And the places they lived were incredibly expensive. My brother was living in a basement suite with three other workers in 'rooms' divided by bedsheets, and he was paying around a grand a month for the privilege. If you wanted to actually live in an apartment by yourself, if you could find one you were paying New York or Los Angeles prices for an apartment in northern Canada. So it's not as great as you think. They have high incomes, but they aren't living like lawyers or doctors or professors.

People living in Ft. Macleod or Innisfail, on the other hand, make the kind of money other Canadians make, because they do the same kinds of jobs. So let's not paint the Province as just a bunch of rich people.

Quote:
Raise taxes, increase oil royalties, implement social programs, and bam Alberta would be on the have-not list.
I agree. I'm glad you agree that high taxes and big government are a sure way to turn a 'have' province into a 'have not' province. That's why it's so annoying to be criticised for being a 'have' province by the people who did those things and now need 'help'.

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You may want to look at debt levels. Quebec's debt is massive and spending has finally been reined in.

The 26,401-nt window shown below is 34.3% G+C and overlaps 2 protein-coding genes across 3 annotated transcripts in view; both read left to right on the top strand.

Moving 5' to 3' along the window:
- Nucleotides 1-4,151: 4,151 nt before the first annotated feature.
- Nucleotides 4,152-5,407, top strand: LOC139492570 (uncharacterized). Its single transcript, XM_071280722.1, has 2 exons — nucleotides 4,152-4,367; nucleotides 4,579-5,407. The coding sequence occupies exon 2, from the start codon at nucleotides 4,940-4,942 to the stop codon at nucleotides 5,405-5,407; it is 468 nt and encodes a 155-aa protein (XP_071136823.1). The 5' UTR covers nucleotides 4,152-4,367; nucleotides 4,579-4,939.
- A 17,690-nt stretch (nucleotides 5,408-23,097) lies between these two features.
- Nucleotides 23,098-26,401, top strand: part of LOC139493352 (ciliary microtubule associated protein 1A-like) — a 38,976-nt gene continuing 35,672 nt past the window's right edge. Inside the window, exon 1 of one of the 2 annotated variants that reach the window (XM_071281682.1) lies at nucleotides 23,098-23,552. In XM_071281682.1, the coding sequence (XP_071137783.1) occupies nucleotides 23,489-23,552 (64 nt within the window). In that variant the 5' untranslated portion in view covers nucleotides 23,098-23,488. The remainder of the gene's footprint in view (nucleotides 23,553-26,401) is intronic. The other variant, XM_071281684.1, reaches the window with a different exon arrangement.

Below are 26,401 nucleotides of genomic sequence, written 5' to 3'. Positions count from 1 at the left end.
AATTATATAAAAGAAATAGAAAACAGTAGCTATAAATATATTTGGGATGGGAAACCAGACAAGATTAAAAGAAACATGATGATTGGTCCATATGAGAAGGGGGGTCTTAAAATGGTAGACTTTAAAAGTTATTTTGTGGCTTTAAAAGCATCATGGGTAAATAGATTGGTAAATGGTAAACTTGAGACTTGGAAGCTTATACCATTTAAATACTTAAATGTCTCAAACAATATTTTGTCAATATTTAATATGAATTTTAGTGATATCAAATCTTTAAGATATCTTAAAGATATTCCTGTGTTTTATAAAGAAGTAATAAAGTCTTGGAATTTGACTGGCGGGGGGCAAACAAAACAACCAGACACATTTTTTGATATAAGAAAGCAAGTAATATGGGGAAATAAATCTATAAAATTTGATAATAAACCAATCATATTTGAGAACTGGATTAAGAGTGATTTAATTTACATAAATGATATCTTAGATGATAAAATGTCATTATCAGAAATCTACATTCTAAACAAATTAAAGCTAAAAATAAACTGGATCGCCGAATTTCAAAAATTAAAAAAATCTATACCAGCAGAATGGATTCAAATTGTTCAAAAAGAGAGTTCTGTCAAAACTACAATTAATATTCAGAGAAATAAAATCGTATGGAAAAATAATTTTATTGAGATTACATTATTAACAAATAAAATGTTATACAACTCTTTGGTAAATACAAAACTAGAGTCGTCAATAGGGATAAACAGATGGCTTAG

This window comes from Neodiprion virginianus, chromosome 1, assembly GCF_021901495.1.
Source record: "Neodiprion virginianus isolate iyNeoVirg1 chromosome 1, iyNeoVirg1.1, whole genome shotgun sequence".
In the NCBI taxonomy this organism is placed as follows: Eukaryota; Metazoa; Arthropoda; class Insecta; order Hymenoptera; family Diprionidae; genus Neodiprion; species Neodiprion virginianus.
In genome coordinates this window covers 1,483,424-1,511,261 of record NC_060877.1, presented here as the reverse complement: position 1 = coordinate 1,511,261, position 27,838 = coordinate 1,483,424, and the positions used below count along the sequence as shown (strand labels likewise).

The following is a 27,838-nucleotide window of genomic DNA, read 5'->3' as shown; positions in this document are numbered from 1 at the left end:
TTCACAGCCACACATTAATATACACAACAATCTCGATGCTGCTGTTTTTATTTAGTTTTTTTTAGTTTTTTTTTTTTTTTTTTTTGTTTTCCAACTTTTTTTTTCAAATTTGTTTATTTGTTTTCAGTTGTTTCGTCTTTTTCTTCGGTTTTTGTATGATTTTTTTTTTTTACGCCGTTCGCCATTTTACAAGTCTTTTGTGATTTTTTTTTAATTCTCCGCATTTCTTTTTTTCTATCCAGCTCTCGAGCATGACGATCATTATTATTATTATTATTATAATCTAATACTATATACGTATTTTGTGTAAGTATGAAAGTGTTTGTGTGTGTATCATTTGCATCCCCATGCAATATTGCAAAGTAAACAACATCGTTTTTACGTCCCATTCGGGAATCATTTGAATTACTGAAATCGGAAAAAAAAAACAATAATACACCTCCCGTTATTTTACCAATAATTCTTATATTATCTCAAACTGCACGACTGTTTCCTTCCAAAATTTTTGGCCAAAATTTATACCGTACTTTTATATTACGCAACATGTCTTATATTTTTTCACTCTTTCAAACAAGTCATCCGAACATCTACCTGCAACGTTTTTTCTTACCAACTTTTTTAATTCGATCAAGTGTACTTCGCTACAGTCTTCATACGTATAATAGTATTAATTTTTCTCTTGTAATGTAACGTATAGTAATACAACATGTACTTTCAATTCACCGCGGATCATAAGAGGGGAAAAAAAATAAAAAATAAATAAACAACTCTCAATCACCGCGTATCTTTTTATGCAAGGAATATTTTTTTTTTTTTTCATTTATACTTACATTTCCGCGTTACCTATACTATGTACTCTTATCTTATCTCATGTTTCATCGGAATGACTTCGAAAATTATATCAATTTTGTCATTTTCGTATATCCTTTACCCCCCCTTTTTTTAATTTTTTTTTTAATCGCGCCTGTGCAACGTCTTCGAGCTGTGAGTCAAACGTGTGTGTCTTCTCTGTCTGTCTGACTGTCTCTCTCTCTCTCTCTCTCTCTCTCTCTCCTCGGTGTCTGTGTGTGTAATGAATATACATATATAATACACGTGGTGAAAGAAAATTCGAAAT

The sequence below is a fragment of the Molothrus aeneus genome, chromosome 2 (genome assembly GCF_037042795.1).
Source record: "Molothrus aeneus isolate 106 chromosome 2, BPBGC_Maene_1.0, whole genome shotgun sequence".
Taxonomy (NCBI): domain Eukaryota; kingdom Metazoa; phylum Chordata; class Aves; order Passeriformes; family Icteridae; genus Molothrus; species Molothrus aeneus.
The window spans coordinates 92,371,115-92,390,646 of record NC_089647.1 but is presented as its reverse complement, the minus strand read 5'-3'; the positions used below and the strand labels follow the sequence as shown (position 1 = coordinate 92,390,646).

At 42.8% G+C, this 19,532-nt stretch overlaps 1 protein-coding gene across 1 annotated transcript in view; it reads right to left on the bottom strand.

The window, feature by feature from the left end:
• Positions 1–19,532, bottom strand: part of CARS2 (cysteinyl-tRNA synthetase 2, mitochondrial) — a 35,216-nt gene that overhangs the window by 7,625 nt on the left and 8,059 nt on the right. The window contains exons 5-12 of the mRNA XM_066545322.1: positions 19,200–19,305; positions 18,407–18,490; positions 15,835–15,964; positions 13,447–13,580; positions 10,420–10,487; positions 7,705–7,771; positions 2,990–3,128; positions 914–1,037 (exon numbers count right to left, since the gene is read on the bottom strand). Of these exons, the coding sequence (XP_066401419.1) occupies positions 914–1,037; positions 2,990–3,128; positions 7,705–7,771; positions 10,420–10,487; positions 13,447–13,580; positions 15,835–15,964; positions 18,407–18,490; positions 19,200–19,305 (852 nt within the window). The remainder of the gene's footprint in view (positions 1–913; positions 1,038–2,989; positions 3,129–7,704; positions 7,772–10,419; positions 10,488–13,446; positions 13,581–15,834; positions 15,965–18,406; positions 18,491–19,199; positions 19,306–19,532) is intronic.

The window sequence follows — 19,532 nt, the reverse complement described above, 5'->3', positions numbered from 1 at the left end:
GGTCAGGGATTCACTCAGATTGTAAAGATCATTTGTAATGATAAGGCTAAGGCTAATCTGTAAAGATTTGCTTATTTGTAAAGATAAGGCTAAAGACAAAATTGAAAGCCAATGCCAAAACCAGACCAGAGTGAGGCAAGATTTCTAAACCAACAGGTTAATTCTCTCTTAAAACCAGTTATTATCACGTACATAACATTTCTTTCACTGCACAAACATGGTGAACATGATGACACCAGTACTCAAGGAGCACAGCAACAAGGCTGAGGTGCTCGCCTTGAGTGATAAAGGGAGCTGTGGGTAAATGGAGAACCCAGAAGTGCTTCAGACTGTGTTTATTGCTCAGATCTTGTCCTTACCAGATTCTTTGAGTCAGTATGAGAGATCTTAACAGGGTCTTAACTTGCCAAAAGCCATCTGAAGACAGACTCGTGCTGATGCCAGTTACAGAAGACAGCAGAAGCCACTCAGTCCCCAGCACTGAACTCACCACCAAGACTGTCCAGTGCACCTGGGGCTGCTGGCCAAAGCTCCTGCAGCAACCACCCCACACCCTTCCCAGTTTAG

You're welcome.

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Spoken like a true member of the 1%
I am not even close to the 1%. The fact that you think that anyone making these arguments must be rich tells me a lot.

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It's a massive cultural shift to convince people that education is worthwhile. But really, thinking of life in Quebec as a shift from feudal peasantry to the modern world is a good analogy.
Really? You're going with that? Quebec was essentially a feudal peasant society in 1960? Okay then.
  #69  
Old 04-24-2019, 07:55 AM
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Sam,
What's with the post asking me to explain something, when I explained it in the post you're quoting?